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As organizations increasingly use business intelligence and analytics tools to drive more effective decision making, IT teams are faced with the challenge of explaining their findings in ways business executives can easily understand. That has led to the rise of data storytelling: crafting a narrative based on analytics information, usually with the aid of charts and other data visualizations.
The buzz: Proponents say storytelling engages business managers better than simply handing them unvarnished data to decipher. Pamela Peele, chief analytics officer at healthcare system UPMC's insurance services division, calls a former journalist hired to tell data stories one of her most important team members. BI vendors are touting the storytelling features of their products, education outfit TDWI has added a course on the topic to its conferences, and colleges such as Boston University and Georgetown offer workshops and adult education classes in data storytelling.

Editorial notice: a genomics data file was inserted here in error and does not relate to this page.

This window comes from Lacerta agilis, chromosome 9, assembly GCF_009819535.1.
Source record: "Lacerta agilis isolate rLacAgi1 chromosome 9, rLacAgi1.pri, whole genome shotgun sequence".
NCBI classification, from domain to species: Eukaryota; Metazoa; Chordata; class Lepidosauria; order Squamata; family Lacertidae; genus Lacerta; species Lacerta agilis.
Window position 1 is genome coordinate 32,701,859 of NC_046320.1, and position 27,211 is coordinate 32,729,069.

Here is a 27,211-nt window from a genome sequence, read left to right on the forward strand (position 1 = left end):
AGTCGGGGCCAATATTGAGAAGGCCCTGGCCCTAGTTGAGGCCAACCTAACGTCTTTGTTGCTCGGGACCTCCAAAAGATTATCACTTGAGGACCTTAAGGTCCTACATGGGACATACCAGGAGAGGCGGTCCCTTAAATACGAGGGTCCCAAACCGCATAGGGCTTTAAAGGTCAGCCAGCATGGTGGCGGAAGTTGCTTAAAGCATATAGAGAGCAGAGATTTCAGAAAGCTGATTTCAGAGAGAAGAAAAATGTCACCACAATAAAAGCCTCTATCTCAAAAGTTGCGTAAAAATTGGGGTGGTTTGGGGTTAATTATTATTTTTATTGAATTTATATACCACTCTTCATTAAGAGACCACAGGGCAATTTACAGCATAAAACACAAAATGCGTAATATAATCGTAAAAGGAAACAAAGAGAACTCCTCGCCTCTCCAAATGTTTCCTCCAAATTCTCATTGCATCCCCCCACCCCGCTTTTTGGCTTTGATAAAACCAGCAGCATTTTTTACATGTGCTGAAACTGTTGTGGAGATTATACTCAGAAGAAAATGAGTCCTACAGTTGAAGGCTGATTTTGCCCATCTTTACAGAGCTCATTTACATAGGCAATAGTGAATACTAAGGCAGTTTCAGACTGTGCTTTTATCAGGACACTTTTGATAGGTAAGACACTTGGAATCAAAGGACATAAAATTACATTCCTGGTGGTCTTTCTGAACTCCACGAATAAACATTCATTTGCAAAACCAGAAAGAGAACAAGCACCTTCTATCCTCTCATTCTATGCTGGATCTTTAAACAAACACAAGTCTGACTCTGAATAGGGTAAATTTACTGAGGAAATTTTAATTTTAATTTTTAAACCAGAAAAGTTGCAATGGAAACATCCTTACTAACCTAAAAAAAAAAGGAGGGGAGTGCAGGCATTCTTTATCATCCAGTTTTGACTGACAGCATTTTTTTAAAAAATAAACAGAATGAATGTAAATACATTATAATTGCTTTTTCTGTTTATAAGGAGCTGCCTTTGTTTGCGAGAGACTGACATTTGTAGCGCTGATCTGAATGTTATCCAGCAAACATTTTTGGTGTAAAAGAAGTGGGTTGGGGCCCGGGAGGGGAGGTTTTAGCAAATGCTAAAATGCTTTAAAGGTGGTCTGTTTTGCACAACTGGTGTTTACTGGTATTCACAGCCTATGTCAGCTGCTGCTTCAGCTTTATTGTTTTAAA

The reality: A search for data storyteller on the jobs site Indeed yielded just two listings, and both were job descriptions for data analysts with storytelling skills. Tapping such professionals is one way to go, but data scientists adept at crafting data stories and communicating with business users can be a rare breed. Also, it's possible to go overboard with visualizations and create graphics that, as consultant Claudia Imhoff put it, "are lovely to look at but unintelligible." That scenario isn't likely to produce a story with a happy ending.
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